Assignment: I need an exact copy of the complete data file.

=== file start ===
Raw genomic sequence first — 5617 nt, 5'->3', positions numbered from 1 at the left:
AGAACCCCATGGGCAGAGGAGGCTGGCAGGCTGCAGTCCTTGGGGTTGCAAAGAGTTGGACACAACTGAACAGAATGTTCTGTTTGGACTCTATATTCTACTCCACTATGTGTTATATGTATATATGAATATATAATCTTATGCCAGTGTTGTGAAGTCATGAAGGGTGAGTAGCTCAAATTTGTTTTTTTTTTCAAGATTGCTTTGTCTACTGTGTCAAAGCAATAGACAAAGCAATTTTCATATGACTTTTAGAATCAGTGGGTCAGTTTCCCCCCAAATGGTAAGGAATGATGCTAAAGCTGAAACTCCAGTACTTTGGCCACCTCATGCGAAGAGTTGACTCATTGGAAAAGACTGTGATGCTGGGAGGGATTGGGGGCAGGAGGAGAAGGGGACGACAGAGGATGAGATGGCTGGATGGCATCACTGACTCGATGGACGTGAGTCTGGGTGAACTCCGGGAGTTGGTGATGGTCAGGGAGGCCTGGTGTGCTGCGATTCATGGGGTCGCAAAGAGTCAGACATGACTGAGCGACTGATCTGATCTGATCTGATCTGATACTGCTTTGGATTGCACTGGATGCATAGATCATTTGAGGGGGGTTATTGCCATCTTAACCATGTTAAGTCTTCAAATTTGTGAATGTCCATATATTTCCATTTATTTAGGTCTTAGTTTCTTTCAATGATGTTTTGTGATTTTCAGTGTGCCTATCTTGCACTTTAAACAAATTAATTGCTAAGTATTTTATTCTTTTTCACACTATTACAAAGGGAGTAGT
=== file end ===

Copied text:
Raw genomic sequence first — 5617 nt, 5'->3', positions numbered from 1 at the left:
AGAACCCCATGGGCAGAGGAGGCTGGCAGGCTGCAGTCCTTGGGGTTGCAAAGAGTTGGACACAACTGAACAGAATGTTCTGTTTGGACTCTATATTCTACTCCACTATGTGTTATATGTATATATGAATATATAATCTTATGCCAGTGTTGTGAAGTCATGAAGGGTGAGTAGCTCAAATTTGTTTTTTTTTTCAAGATTGCTTTGTCTACTGTGTCAAAGCAATAGACAAAGCAATTTTCATATGACTTTTAGAATCAGTGGGTCAGTTTCCCCCCAAATGGTAAGGAATGATGCTAAAGCTGAAACTCCAGTACTTTGGCCACCTCATGCGAAGAGTTGACTCATTGGAAAAGACTGTGATGCTGGGAGGGATTGGGGGCAGGAGGAGAAGGGGACGACAGAGGATGAGATGGCTGGATGGCATCACTGACTCGATGGACGTGAGTCTGGGTGAACTCCGGGAGTTGGTGATGGTCAGGGAGGCCTGGTGTGCTGCGATTCATGGGGTCGCAAAGAGTCAGACATGACTGAGCGACTGATCTGATCTGATCTGATCTGATACTGCTTTGGATTGCACTGGATGCATAGATCATTTGAGGGGGGTTATTGCCATCTTAACCATGTTAAGTCTTCAAATTTGTGAATGTCCATATATTTCCATTTATTTAGGTCTTAGTTTCTTTCAATGATGTTTTGTGATTTTCAGTGTGCCTATCTTGCACTTTAAACAAATTAATTGCTAAGTATTTTATTCTTTTTCACACTATTACAAAGGGAGTAGT